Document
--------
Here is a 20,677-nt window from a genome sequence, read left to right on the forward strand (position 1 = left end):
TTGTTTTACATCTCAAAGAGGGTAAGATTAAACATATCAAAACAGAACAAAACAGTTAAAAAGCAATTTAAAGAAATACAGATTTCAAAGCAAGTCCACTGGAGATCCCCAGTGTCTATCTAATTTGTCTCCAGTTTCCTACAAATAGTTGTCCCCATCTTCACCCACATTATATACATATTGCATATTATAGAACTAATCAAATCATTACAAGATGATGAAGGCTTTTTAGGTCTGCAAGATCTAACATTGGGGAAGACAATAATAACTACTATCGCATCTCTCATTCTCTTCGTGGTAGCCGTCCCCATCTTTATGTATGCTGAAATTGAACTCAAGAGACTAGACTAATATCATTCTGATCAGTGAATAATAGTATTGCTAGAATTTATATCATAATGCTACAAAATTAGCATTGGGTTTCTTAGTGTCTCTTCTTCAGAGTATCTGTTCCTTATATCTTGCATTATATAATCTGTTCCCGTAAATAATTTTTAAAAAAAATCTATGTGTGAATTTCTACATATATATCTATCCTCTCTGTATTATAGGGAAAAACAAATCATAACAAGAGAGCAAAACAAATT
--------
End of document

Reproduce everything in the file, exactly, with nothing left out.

Here is a 20,677-nt window from a genome sequence, read left to right on the forward strand (position 1 = left end):
TTGTTTTACATCTCAAAGAGGGTAAGATTAAACATATCAAAACAGAACAAAACAGTTAAAAAGCAATTTAAAGAAATACAGATTTCAAAGCAAGTCCACTGGAGATCCCCAGTGTCTATCTAATTTGTCTCCAGTTTCCTACAAATAGTTGTCCCCATCTTCACCCACATTATATACATATTGCATATTATAGAACTAATCAAATCATTACAAGATGATGAAGGCTTTTTAGGTCTGCAAGATCTAACATTGGGGAAGACAATAATAACTACTATCGCATCTCTCATTCTCTTCGTGGTAGCCGTCCCCATCTTTATGTATGCTGAAATTGAACTCAAGAGACTAGACTAATATCATTCTGATCAGTGAATAATAGTATTGCTAGAATTTATATCATAATGCTACAAAATTAGCATTGGGTTTCTTAGTGTCTCTTCTTCAGAGTATCTGTTCCTTATATCTTGCATTATATAATCTGTTCCCGTAAATAATTTTTAAAAAAAATCTATGTGTGAATTTCTACATATATATCTATCCTCTCTGTATTATAGGGAAAAACAAATCATAACAAGAGAGCAAAACAAATT